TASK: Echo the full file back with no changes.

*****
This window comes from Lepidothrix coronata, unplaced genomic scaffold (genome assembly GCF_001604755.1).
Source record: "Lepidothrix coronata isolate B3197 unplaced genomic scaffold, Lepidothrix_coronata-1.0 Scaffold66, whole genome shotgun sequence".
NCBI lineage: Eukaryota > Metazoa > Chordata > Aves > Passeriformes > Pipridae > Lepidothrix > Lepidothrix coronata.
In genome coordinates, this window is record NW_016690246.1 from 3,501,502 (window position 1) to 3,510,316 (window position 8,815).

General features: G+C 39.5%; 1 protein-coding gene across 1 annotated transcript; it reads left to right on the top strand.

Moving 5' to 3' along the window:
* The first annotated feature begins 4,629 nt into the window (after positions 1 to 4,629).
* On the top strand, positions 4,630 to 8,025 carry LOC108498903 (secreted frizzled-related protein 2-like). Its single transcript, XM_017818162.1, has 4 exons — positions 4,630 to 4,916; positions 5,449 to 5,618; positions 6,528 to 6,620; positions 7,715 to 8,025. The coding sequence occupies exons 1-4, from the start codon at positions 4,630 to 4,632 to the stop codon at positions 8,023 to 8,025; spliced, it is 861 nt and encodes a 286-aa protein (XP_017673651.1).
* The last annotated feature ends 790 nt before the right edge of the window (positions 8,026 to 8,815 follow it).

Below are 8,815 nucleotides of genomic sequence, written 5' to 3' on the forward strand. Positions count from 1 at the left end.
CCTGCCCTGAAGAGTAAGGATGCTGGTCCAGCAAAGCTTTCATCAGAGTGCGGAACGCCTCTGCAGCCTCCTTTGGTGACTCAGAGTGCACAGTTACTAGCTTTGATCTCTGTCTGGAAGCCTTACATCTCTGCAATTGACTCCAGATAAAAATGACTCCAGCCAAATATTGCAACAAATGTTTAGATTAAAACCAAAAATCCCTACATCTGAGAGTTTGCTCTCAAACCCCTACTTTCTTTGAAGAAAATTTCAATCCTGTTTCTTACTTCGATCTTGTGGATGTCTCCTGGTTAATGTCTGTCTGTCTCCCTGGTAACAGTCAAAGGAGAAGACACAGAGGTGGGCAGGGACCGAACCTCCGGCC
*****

This window comes from Lepidothrix coronata, unplaced genomic scaffold (genome assembly GCF_001604755.1).
Source record: "Lepidothrix coronata isolate B3197 unplaced genomic scaffold, Lepidothrix_coronata-1.0 Scaffold66, whole genome shotgun sequence".
NCBI lineage: Eukaryota > Metazoa > Chordata > Aves > Passeriformes > Pipridae > Lepidothrix > Lepidothrix coronata.
In genome coordinates, this window is record NW_016690246.1 from 3,501,502 (window position 1) to 3,510,316 (window position 8,815).

General features: G+C 39.5%; 1 protein-coding gene across 1 annotated transcript; it reads left to right on the top strand.

Moving 5' to 3' along the window:
* The first annotated feature begins 4,629 nt into the window (after positions 1 to 4,629).
* On the top strand, positions 4,630 to 8,025 carry LOC108498903 (secreted frizzled-related protein 2-like). Its single transcript, XM_017818162.1, has 4 exons — positions 4,630 to 4,916; positions 5,449 to 5,618; positions 6,528 to 6,620; positions 7,715 to 8,025. The coding sequence occupies exons 1-4, from the start codon at positions 4,630 to 4,632 to the stop codon at positions 8,023 to 8,025; spliced, it is 861 nt and encodes a 286-aa protein (XP_017673651.1).
* The last annotated feature ends 790 nt before the right edge of the window (positions 8,026 to 8,815 follow it).

Below are 8,815 nucleotides of genomic sequence, written 5' to 3' on the forward strand. Positions count from 1 at the left end.
CCTGCCCTGAAGAGTAAGGATGCTGGTCCAGCAAAGCTTTCATCAGAGTGCGGAACGCCTCTGCAGCCTCCTTTGGTGACTCAGAGTGCACAGTTACTAGCTTTGATCTCTGTCTGGAAGCCTTACATCTCTGCAATTGACTCCAGATAAAAATGACTCCAGCCAAATATTGCAACAAATGTTTAGATTAAAACCAAAAATCCCTACATCTGAGAGTTTGCTCTCAAACCCCTACTTTCTTTGAAGAAAATTTCAATCCTGTTTCTTACTTCGATCTTGTGGATGTCTCCTGGTTAATGTCTGTCTGTCTCCCTGGTAACAGTCAAAGGAGAAGACACAGAGGTGGGCAGGGACCGAACCTCCGGCC